Here the essay shifts from merely non-sequiturial to simply nonsensical. The Chinese haven't abandoned communism, and whatever strides towards capitalism they did make (starting in the Nixon years) were not because of Clinton's successful "soft" foreign policy. Quite simply put, they realized that they had way more people than they could hope to feed, and acted with wisdom almost uncharacteristic of Communists. Again, it's hard to argue with success. To credit Clinton with the opening of China is the height of sycophantic absurdity. And furthermore, neither Clinton nor Bush set out with the goal of "remaking the world" -- Bush specifically rejected this goal prior to 9/11, and as for Clinton, he seemed to barely have any foreign policy goals at all. Both men simply dealt with what they perceived to be the most serious issues of their time -- that would be the transition to a post-Cold-War environment and dealing with emerging Asian economies for Clinton, and Arab/Islamic terrorism for Bush. Given the vastly different problems, it seems reasonable to expect dissimilar solutions -- which is what we got. Frankly, given Clinton's dubious record on battling terrorism, it's hard to see why Bush should use his methods.
A consequence of Bush's 'one level' understanding of power has been a massive increase in the power of the US government in military terms, while simultaneously, suffering a huge loss of financial power.
The increase of U.S. military power has come as a consequence of a mass murder committed on U.S. soil on September 11th, 2001. It's that simple. Nothing in Clinton's foreign policy prevented this, and it's unlikely that he would have simply continued with business-as-usual had the attacks happened on his watch. Economic power is not particularly useful against guys hiding out in caves.
On top of the rise in military spending, and the new bases – most notably in Central Asia, including Afghanistan, Pakistan, Uzbekistan, Tajikistan and Kyrgyzstan – the war in Iraq was an incredibly forceful demonstration of US military force. However, during this time, and not helped by profligate military spending, US government debt has risen enormously.
It's called wartime, and I take exception to description of the military spending as "profligate." Mason keeps giving the impression that Bush just randomly decided to invade a country or two.

It's also worth pointing out that part of the problem is the popping of the high-tech bubble of the 1990s, which produced a sharp slowdown in the economy (complete with a single recessionary quarter), even though spending levels had risen during the boom.

Then there's Congress, which in the wake of September 11th, actually exceeded the Administration's appropriation requests by billions of dollars.

As a result, the US government is now heavily reliant on Japanese, Chinese and other investors in other south-east Asian countries to keep on buying its debt (in the form of Treasury Bills). Without this financial support, US interest rates would rise sharply, devastating the country's economy.
True, though I'm not sure what the point is. Clearly, those countries except the economy to improve, since they are not generally in the foreign-aid business.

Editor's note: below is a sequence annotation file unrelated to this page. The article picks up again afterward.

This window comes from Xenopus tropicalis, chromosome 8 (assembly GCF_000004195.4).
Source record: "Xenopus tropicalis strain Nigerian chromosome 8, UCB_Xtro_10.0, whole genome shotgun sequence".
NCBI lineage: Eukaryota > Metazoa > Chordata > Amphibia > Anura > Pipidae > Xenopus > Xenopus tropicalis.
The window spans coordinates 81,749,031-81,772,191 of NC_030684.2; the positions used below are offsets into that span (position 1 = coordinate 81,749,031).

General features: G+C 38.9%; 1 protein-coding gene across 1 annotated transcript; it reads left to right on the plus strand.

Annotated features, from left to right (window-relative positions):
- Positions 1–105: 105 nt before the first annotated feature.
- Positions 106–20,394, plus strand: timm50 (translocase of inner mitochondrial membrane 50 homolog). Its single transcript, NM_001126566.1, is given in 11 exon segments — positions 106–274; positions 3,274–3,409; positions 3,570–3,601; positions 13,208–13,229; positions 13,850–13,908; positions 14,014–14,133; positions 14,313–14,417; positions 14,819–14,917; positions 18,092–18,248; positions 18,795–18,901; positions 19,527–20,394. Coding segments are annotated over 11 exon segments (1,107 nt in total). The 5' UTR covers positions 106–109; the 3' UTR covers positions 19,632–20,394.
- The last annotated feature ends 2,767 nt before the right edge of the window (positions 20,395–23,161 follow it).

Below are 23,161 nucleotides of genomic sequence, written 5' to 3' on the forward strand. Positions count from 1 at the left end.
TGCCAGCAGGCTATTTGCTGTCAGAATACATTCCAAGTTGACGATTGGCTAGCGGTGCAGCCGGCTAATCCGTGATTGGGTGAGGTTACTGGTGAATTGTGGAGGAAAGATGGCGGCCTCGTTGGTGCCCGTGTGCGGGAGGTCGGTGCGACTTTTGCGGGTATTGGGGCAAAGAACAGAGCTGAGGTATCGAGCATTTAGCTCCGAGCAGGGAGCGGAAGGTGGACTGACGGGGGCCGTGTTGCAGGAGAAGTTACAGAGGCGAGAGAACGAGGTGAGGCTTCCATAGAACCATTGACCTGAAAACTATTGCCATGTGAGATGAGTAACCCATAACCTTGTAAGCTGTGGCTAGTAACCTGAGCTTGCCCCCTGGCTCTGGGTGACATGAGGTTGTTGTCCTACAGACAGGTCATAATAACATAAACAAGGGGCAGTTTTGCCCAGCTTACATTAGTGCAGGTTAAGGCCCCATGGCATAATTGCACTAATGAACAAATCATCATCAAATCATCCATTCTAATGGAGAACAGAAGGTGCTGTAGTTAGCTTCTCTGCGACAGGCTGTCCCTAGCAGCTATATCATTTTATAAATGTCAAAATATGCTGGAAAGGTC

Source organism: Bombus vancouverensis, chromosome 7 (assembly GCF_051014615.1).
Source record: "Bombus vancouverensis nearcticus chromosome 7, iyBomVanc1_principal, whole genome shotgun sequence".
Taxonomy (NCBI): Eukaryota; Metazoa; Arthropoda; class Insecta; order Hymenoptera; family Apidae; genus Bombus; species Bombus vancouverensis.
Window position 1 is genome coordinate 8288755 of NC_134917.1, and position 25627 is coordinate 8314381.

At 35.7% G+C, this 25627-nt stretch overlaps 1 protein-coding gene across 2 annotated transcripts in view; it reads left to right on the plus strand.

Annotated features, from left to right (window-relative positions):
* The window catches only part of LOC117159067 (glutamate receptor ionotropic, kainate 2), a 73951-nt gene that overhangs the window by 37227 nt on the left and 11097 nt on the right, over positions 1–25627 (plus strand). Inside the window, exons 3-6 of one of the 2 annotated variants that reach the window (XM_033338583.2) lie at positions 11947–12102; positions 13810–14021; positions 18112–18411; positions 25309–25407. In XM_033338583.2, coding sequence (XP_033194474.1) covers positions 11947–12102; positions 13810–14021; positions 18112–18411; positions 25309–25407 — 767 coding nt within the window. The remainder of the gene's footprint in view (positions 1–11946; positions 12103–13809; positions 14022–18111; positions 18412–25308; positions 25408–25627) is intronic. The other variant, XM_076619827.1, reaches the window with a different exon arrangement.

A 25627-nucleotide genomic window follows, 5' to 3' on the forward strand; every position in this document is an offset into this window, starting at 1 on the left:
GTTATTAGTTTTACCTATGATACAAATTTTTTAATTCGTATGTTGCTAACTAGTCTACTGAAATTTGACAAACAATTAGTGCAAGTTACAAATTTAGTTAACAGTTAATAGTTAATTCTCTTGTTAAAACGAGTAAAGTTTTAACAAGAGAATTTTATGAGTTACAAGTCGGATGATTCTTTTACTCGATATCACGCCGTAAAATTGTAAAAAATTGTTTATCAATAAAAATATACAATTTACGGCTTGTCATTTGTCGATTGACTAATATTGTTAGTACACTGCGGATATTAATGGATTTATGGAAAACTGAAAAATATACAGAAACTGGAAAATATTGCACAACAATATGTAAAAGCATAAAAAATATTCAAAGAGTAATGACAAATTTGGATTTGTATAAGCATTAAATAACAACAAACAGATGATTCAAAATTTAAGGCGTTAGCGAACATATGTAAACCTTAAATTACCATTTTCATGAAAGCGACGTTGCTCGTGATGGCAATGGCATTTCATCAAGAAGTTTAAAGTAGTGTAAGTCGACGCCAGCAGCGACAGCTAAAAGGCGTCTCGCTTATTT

However, there is little reason why anyone outside the US should follow Bush in his obsession with military dominance.
Perhaps, but it's worth noting that without matching military dominance, most countries of the world no longer have a real say in its affairs. That the U.S. can dismissively refer to Germany and France -- combined! -- as "Old Europe" and tell them to get stuffed, is no small matter. That North Korea can do the same, is even more significant. That Israel disregard the EU is nearly mind-boggling. The events of the last couple of years clearly demonstrate that "hard power," so easily dismissed by Mason, is what's really behind the "soft power" of trade and financial policies -- which is why the EU, for all its wealth, is utterly impotent in the face of American military action. (They are nowhere near as helpless on the political or financial fronts, of course. Hence their frustration that Bush went with the military route. But even the Europeans' financial strength is ultimately guaranteed by American good will and military protection.)
As Nye says, military power is only one form of power
This is simply false. Military power is the ultimate source of any other power. Just ask Commodore Perry.
By meekly accepting Bush's definition of power, many countries, particularly in the EU, allow their own priorities, such as the environment, restructuring the international financial architecture and addressing poverty, to be sidelined.
I will leave alone the sycophantic sop to the EU's oh-so-precious concerns about the environment and "addressing poverty." Instead, I will point out that the one time the Clinton team did make a significant change on the ground somewhere, it was in the Balkans -- where all the EU "soft power" couldn't make an iota of difference, in spite of the fact that they were next door, and the countries involved were completely dependent on them for trade. Clinton used "hard power" to effect a change, and it worked. In North Korea, Clinton tried to use "soft power" -- in the form of the aforementioned Jimmy Carter -- to get the Kim government to stop its nuclear program. That worked really well, eh?